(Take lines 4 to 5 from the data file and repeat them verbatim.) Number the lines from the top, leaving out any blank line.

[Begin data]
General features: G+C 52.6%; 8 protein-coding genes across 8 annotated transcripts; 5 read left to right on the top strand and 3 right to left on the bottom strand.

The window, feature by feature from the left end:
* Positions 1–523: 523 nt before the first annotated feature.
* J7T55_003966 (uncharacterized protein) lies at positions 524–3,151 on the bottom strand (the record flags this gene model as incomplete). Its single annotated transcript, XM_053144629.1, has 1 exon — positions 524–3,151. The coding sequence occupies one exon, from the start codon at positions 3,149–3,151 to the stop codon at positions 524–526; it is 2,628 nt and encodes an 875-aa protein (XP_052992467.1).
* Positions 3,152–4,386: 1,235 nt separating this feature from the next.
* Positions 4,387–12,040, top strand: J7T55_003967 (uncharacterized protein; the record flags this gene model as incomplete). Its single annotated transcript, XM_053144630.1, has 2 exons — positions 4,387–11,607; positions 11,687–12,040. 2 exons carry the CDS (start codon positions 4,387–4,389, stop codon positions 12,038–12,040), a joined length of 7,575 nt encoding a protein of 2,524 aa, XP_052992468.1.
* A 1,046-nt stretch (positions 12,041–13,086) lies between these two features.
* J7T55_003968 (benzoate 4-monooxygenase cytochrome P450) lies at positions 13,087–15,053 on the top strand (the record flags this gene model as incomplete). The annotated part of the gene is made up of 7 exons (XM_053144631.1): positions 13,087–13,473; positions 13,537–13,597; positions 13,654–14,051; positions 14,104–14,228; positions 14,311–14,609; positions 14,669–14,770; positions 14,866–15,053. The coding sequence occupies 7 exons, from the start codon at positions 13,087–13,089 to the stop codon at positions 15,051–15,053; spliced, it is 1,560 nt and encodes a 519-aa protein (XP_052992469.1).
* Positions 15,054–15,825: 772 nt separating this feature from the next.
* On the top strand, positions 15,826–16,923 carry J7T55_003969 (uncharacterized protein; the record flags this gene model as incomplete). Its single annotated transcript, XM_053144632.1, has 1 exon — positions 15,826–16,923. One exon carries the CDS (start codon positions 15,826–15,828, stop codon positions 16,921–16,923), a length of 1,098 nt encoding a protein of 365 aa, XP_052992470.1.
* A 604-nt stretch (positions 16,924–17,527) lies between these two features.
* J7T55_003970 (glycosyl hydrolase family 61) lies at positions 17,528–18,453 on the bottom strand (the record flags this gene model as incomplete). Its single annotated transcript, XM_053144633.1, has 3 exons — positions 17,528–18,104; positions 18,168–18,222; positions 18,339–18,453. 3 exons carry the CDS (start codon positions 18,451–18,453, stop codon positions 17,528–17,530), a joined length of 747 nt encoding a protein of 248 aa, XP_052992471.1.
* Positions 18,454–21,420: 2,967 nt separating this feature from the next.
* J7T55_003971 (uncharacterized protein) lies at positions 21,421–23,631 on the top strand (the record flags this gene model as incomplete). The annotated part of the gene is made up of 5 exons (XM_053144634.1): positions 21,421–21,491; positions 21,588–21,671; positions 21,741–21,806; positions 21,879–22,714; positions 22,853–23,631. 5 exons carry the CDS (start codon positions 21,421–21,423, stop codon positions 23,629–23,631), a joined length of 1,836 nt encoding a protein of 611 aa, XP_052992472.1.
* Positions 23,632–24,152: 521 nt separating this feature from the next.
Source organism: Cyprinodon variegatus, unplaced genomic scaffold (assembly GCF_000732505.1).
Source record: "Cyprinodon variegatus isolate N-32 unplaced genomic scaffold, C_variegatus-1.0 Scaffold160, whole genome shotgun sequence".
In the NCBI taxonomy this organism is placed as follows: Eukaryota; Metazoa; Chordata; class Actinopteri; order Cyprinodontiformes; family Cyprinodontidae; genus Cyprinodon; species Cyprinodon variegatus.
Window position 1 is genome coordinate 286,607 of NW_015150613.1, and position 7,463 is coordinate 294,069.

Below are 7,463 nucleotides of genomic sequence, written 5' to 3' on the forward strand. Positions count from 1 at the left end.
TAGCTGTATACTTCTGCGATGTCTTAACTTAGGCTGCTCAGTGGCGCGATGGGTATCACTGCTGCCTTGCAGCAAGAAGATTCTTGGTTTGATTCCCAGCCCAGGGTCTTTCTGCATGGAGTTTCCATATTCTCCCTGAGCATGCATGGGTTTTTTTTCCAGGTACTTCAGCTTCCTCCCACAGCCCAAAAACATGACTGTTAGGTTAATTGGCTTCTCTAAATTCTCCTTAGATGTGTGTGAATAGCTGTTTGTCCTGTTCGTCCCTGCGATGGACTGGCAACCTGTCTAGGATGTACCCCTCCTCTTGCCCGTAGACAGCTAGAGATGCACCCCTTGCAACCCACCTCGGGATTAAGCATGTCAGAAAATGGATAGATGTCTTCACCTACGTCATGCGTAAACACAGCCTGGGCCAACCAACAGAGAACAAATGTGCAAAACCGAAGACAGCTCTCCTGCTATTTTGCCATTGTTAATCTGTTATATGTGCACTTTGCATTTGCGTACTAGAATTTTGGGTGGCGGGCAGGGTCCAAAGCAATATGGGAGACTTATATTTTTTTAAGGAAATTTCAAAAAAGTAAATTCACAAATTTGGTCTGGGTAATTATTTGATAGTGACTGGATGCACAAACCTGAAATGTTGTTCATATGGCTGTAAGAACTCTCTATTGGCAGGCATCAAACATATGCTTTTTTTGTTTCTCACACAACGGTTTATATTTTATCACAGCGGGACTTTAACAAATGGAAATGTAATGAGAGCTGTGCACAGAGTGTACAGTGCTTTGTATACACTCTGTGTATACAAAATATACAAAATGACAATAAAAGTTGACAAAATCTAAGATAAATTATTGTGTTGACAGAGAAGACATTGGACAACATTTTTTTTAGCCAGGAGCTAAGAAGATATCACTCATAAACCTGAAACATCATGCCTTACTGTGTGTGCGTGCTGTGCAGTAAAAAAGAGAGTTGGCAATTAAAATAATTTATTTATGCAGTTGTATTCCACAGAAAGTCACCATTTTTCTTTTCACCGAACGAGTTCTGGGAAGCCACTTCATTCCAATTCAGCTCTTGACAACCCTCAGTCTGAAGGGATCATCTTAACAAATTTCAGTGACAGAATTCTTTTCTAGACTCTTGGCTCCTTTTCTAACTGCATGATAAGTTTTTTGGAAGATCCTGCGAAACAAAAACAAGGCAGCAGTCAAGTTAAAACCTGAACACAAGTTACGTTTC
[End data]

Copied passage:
* J7T55_003966 (uncharacterized protein) lies at positions 524–3,151 on the bottom strand (the record flags this gene model as incomplete). Its single annotated transcript, XM_053144629.1, has 1 exon — positions 524–3,151. The coding sequence occupies one exon, from the start codon at positions 3,149–3,151 to the stop codon at positions 524–526; it is 2,628 nt and encodes an 875-aa protein (XP_052992467.1).
* Positions 3,152–4,386: 1,235 nt separating this feature from the next.